It was at the end of the year when I was hit with the news: Our company was closing down and the entire office was being made redundant. The impact on everyone's morale was devastating; some were in tears while others were left dumbfounded and confused. One senior staff member took it upon himself to offer his counsel to help us see the closure as an opportunity for career growth and a unique turning point that could be our big break.
While some felt it was inappropriate timing, this advice really resonated with me. It made me want to flip my somber situation into a positive one—but how? Being surrounded by so many cheerless colleagues, it was all too easy to fall into the doom-and-gloom trap; I wanted to be sad, mad, and bitter. I was scared and fearful for the future. My husband was still employed, but we had a child to feed and expensive inner-city Melbourne rent to pay. With a background in fashion journalism, I thought about how I could get back into that line of work, but it is a very competitive industry, one that’s obsessed with youth, and the clock was ticking. Self-doubt clouded my mind; I felt pretty insignificant, and the negative speak took me on a downward spiral.
Then I read a Business of Fashion interview with industry icon Caroline Issa about her remarkable career trajectory from modeling to management consulting, publishing to fashion design. It was in the final paragraph that Issa introduced me to the book that would change everything: “You have to keep putting yourself in situations where you feel slight discomfort, to feel like you are a little bit alive and a lot like you are learning something. When I was sixteen, my mum gave me this book called Feel the Fear and Do It Anyway, and I have kind of lived my life by it.” The book's author, Susan Jeffers, has taught millions of people how to overcome their fears and live the life they always wanted.
Whatever your fear—from public speaking to asking for a raise, making decisions, changing jobs, losing a loved one, leaving a bad relationship, being alone, ageing, or just facing the future—Jeffers has one phrase that will diminish your fear and help you “develop more trust in your ability to handle whatever comes your way.” These have been three of the most important little words I’ve ever heard: “I’ll handle it.” Wait, what, that’s it? Yes. This ONE phrase has been the backbone of my recent career success, and it truly has given me the underlying confidence knowing that whatever happens to me, given any situation, I can handle it.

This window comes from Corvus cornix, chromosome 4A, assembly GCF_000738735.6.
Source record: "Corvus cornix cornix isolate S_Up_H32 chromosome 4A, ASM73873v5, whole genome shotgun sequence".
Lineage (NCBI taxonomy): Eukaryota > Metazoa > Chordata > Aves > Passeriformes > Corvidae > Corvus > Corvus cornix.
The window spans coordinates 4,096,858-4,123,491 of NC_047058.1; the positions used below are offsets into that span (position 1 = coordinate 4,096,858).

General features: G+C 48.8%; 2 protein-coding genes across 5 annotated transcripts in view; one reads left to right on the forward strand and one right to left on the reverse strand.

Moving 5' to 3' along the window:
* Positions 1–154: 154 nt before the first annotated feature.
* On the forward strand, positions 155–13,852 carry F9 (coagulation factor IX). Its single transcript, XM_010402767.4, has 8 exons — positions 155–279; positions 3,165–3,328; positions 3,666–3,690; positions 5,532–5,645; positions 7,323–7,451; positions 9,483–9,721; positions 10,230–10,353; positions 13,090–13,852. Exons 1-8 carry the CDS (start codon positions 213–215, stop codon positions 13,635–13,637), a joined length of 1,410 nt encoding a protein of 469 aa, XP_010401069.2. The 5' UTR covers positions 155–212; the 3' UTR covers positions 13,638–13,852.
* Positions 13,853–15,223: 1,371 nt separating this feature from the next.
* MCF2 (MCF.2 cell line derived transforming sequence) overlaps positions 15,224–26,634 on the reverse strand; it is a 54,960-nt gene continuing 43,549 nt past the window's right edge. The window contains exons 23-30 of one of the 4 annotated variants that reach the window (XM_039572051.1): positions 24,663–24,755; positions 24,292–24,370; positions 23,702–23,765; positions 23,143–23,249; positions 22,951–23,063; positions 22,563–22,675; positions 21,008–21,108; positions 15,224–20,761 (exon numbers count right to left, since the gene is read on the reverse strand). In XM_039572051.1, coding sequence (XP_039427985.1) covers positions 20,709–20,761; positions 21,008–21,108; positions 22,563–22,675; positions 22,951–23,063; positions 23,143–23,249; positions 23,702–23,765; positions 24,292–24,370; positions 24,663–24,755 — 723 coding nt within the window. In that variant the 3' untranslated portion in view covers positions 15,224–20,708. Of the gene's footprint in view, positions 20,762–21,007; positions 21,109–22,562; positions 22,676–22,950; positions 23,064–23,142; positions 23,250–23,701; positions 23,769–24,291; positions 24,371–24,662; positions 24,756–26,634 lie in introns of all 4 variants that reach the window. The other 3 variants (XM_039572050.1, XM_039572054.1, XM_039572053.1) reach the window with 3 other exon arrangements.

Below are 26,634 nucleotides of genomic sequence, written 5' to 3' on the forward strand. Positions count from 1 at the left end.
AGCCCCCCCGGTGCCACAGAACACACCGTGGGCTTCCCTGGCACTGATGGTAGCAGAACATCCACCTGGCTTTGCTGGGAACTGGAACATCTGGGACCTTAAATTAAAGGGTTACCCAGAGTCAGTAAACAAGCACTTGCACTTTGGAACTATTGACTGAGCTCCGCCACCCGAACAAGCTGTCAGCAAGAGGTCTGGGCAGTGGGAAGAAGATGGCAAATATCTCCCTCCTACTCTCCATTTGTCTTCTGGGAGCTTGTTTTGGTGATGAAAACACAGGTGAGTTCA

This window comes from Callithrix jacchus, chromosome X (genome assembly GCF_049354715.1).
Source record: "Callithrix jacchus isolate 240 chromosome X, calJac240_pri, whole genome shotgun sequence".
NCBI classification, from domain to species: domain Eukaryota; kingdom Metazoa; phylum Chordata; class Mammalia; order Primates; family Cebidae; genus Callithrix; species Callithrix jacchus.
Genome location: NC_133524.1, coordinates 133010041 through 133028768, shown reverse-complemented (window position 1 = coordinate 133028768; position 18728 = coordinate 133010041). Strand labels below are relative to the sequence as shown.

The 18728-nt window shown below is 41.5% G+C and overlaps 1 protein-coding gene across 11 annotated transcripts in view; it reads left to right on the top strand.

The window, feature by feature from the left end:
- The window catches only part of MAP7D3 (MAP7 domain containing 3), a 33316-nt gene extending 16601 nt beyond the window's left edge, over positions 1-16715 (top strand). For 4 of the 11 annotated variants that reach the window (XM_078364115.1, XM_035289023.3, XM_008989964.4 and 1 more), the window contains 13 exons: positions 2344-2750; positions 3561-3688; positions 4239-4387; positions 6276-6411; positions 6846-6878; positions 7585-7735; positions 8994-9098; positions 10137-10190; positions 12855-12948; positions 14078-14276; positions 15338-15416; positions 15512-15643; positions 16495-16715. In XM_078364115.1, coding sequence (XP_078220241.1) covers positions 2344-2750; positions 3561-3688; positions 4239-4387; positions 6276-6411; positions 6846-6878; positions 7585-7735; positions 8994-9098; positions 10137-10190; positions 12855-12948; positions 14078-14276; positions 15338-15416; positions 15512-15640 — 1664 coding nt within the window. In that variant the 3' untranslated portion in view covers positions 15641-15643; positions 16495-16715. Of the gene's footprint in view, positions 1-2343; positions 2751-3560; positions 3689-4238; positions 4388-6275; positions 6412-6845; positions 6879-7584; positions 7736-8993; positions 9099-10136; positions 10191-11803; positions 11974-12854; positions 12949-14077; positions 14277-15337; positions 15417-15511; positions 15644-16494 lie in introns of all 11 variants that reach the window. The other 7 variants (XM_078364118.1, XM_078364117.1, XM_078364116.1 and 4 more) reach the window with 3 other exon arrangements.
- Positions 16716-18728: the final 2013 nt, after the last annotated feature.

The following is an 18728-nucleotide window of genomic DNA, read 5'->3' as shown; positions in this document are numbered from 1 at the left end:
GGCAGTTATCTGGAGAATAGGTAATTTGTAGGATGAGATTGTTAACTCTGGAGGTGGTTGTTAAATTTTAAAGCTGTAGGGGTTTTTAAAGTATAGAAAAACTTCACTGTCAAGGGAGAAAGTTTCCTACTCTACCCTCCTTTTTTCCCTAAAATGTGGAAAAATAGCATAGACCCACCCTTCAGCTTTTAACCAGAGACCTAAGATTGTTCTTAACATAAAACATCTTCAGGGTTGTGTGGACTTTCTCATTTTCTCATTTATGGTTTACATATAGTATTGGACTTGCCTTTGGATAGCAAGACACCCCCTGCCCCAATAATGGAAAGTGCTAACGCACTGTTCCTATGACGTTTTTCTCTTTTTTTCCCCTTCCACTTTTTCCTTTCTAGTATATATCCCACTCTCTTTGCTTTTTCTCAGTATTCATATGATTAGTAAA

How does it work?
Ask yourself what are you afraid of and why. For me, it was the fear of failure. I’m a major perfectionist with an internal competitive nature that is relentless, insatiable at times, pushing myself to be that person I can be proud of. But I set ridiculously high standards. Before reading this book, I had an irrational fear that I would just fizzle out and fade away, not achieving anything I set out to, and never knowing what it would be like to live my dreams.
Susan says, “At the bottom of every one of your fears, is simply the fear that you can’t handle whatever life may bring you.” When I dug deep down, I knew I could take on anything if I truly wanted to. If you knew you could handle anything that came your way, what would you possibly have to fear? And the answer to that is nothing.
Most people think their inability to deal with fear is a psychological problem, but Jeffers believes it’s an educational dilemma. When you think about it, we’ve been conditioned to fear from birth. Jeffers notes, “In all my years, I have never heard a mother call out to her child as he or she goes off to school, ‘Take some risks today, darling…’ She is more likely to convey to her child, ‘Be careful, darling.’”
This “be careful” carries with it a double message: “The world is really dangerous out there … AND … you won't be able to handle it.” So it’s time to re-educate your mind, accept that fear is simply “a fact of life, rather than a barrier to success.” Silence that incessant voice inside your head that tells you otherwise once and for all. You know the one I’m talking about—the nonstop, negative speak that says, “You’d better not leave your job, you don’t have the qualifications. You’re not good enough to get that job yet. There’s really nothing better out there for you. You’ll never make it on your own.”
With Jeffers's phrase—“I’ll handle it”—you can unlearn this way of thinking and “stop being a prisoner of your insecurities.” Familiarize yourself with this chatterbox and replace it with a loving, positive internal voice.
The first step is to acknowledge you’re not exactly where you want to be in life. Then you can begin to change it, and take charge of your life. The change isn’t easy; you will often revert back to your old naysaying ways—it’s human nature—but with this phrase at the ready, and some help from Susan’s simple exercises, you, too, can “unravel the complexities of fear” and start to say yes to all the new circumstances and good things that come into your life.
Jeffers's book is an internationally acclaimed best seller for a reason because it works. I now follow Issa’s career approach too: “If I am offered these amazing opportunities, why not? Life is short.” So seize the moment, feel the fear, and do it anyway.
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How do you handle fear? Would you try Susan Jeffers' approach? Let us know in the comments.
This post was originally published on August 27, 2015. Updated by Sacha Strebe.